UT Commencement 2002  

UT Custom Doctoral Regalia

New doctoral robe design

The variety of colors and styles of doctoral regalia seen in the faculty procession are a reflection of the diverse educational backgrounds of its members. Many universities have found that distinctive doctoral robes foster greater identity and esprit de corps among graduates. The regalia worn by President Faulkner are the prototype of custom regalia being developed for doctoral graduates of The University of Texas at Austin. The robe, hood, and tam were designed and fabricated by talented members of the UT community.

Designed by award-winning costume designer, Susan Tsu, the David Bruton, Jr. Regents Professor of Fine Arts, in the Department of Theatre and Dance, the body of the hand-crafted gown is made of custom-dyed silk bordered by rayon velvet with gold boullion trim and twisted braid. The hood contains rayon velvet, silk satin and faille, as well as twisted braid. The tam is made of rayon velvet with a gold boullion tassle and twisted braid. Draper Kathy Lang, now retired from the Performing Arts Center, constructed the regalia. Former graduate student, Kenneth Chu, is now with the New York firm where the fabric was dyed, and former undergraduate student, Marit Aagaard, fulfilled the role of milliner in constructing the tam.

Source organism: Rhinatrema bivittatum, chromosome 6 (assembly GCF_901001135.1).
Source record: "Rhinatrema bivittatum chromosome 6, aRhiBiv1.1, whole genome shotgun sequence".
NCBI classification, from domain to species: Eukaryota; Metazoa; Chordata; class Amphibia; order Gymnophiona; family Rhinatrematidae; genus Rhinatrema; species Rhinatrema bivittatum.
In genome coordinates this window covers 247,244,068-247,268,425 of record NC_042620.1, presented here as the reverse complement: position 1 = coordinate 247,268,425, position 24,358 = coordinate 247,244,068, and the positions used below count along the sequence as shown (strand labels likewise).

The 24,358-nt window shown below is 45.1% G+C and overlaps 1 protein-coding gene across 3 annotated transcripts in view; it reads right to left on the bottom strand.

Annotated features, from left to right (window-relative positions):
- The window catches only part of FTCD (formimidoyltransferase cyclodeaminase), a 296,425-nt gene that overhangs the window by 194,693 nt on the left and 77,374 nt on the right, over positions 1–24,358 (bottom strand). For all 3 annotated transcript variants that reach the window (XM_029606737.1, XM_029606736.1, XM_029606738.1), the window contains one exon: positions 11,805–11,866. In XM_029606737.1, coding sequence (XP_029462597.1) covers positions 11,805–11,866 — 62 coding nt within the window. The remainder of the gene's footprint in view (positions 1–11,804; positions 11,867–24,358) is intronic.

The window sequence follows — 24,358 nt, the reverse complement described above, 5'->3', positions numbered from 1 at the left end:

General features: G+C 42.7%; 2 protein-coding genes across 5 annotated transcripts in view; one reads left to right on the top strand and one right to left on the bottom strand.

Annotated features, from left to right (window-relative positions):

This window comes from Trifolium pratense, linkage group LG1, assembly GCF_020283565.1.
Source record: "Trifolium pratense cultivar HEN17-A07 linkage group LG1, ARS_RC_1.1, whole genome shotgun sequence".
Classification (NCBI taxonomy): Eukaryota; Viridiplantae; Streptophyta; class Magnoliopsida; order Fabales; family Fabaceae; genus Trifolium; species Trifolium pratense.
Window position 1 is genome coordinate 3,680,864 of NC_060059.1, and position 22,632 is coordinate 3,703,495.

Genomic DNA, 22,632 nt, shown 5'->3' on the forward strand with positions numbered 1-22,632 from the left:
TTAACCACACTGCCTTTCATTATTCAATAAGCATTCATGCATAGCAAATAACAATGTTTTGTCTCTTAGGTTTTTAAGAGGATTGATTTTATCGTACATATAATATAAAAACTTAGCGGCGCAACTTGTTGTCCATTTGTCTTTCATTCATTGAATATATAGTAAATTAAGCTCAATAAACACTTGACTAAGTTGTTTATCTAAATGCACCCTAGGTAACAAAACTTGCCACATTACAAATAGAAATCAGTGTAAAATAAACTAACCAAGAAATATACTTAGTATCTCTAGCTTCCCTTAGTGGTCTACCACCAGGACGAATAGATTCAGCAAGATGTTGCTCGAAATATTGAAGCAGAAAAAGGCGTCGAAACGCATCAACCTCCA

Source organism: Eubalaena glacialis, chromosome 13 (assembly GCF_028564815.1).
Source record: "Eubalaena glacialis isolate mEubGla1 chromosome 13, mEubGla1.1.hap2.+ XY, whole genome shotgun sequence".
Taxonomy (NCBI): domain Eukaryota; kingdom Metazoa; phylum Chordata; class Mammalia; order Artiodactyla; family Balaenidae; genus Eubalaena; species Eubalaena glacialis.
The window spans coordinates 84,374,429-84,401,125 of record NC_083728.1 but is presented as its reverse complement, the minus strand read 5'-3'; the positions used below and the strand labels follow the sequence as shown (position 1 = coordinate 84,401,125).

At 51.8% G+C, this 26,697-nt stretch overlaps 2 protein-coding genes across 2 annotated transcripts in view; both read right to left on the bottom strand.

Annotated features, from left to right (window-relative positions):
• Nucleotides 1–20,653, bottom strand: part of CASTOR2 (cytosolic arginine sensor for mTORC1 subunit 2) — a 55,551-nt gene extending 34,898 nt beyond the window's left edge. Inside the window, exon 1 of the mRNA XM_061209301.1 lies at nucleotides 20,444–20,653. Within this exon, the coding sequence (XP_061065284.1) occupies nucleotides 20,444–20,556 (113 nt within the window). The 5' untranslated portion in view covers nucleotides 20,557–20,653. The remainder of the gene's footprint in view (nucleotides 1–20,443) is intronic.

The last-remaining design element -- incorporating academic discipline color in the regalia to represent the doctoral degree awarded -- is close to completion. Once finalized, the process of making the regalia available commercially for purchase by doctoral graduates will go forward. For those who prefer, the traditional black robe will continue to be available as an option. Doctoral graduates who wear the new custom regalia in academic ceremonies in this nation and abroad, will serve as distinctive representatives of The University of Texas at Austin in the world's finest academies and halls of learning.

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20 August 2002
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